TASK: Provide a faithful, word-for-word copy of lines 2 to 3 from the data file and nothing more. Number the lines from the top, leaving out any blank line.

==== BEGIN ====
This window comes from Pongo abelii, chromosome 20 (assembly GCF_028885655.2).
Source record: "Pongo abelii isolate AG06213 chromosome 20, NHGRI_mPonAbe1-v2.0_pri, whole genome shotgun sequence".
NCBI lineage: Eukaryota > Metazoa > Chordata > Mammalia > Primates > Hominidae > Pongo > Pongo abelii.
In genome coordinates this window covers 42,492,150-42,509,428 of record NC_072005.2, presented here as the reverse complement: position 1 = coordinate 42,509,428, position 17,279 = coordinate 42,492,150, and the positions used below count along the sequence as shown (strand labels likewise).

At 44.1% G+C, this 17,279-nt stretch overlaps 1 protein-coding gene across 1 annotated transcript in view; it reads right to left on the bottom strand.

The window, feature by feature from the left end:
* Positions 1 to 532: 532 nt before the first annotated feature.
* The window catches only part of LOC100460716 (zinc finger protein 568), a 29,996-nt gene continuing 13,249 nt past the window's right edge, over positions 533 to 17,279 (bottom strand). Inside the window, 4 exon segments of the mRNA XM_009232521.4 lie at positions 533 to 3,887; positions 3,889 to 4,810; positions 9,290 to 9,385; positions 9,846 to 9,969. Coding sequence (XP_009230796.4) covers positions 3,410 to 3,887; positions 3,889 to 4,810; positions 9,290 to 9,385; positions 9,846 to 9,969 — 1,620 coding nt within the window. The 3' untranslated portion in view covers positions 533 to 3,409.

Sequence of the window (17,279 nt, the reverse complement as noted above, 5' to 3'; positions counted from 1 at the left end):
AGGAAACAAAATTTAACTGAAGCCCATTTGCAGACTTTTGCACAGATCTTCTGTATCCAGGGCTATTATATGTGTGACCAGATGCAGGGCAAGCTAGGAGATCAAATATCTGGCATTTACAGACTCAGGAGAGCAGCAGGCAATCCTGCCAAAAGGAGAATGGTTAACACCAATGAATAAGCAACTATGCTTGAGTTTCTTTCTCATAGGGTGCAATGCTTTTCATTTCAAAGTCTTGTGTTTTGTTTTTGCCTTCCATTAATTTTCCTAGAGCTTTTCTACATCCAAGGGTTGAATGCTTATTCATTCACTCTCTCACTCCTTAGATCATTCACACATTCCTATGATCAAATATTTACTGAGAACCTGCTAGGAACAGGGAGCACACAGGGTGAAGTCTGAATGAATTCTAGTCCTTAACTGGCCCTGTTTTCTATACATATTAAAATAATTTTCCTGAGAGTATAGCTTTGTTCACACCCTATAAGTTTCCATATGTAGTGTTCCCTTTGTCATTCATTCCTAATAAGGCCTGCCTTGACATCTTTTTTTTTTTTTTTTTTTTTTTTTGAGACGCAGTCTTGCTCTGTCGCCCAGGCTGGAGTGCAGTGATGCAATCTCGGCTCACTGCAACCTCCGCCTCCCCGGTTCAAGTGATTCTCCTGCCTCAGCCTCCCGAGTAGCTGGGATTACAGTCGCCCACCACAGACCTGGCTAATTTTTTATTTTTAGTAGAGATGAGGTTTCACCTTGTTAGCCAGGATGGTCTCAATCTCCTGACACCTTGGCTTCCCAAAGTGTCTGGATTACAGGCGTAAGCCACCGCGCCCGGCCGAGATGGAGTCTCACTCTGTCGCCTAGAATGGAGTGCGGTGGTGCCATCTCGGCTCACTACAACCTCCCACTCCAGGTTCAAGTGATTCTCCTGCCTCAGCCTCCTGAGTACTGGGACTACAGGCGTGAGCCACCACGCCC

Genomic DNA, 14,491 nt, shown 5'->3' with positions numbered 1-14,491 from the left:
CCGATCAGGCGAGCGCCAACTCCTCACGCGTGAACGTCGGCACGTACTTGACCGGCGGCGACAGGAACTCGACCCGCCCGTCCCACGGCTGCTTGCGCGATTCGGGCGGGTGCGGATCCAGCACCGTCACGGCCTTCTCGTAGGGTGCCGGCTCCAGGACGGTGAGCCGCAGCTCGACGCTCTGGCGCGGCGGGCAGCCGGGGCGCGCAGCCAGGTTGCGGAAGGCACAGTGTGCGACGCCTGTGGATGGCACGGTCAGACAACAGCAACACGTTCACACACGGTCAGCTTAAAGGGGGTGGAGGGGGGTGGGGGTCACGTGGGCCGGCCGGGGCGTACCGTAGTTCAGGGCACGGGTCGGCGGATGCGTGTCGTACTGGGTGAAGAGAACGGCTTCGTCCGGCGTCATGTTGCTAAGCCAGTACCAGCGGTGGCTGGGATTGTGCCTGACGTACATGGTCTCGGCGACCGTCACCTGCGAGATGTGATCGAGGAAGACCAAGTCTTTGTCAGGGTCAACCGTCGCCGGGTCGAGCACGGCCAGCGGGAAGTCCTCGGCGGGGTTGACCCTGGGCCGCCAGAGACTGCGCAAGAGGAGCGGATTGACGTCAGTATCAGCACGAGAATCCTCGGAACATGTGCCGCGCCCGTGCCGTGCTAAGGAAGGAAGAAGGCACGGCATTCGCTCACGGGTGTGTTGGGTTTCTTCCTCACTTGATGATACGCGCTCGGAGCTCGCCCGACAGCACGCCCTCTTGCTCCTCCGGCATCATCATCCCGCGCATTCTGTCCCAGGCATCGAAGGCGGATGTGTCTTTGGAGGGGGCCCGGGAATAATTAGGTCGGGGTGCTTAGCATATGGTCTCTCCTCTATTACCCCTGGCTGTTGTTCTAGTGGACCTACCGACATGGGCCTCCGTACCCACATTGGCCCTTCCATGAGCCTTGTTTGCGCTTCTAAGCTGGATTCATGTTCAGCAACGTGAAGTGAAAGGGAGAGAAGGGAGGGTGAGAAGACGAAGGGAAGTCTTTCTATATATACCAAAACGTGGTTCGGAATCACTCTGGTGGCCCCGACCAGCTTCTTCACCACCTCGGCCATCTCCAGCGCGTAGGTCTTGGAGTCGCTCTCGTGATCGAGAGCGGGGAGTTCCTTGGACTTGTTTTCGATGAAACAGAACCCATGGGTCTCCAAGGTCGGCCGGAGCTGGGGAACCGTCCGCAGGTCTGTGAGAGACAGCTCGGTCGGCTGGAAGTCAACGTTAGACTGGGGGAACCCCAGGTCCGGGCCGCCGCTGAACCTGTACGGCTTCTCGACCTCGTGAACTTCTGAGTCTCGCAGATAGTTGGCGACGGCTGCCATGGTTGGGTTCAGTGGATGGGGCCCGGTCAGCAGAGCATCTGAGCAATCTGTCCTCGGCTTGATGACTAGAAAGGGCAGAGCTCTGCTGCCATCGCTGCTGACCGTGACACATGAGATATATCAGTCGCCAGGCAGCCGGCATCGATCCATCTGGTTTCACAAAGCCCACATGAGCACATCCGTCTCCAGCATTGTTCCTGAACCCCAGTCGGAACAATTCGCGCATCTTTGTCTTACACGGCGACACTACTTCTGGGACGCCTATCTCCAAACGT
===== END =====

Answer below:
Source record: "Pongo abelii isolate AG06213 chromosome 20, NHGRI_mPonAbe1-v2.0_pri, whole genome shotgun sequence".
NCBI lineage: Eukaryota > Metazoa > Chordata > Mammalia > Primates > Hominidae > Pongo > Pongo abelii.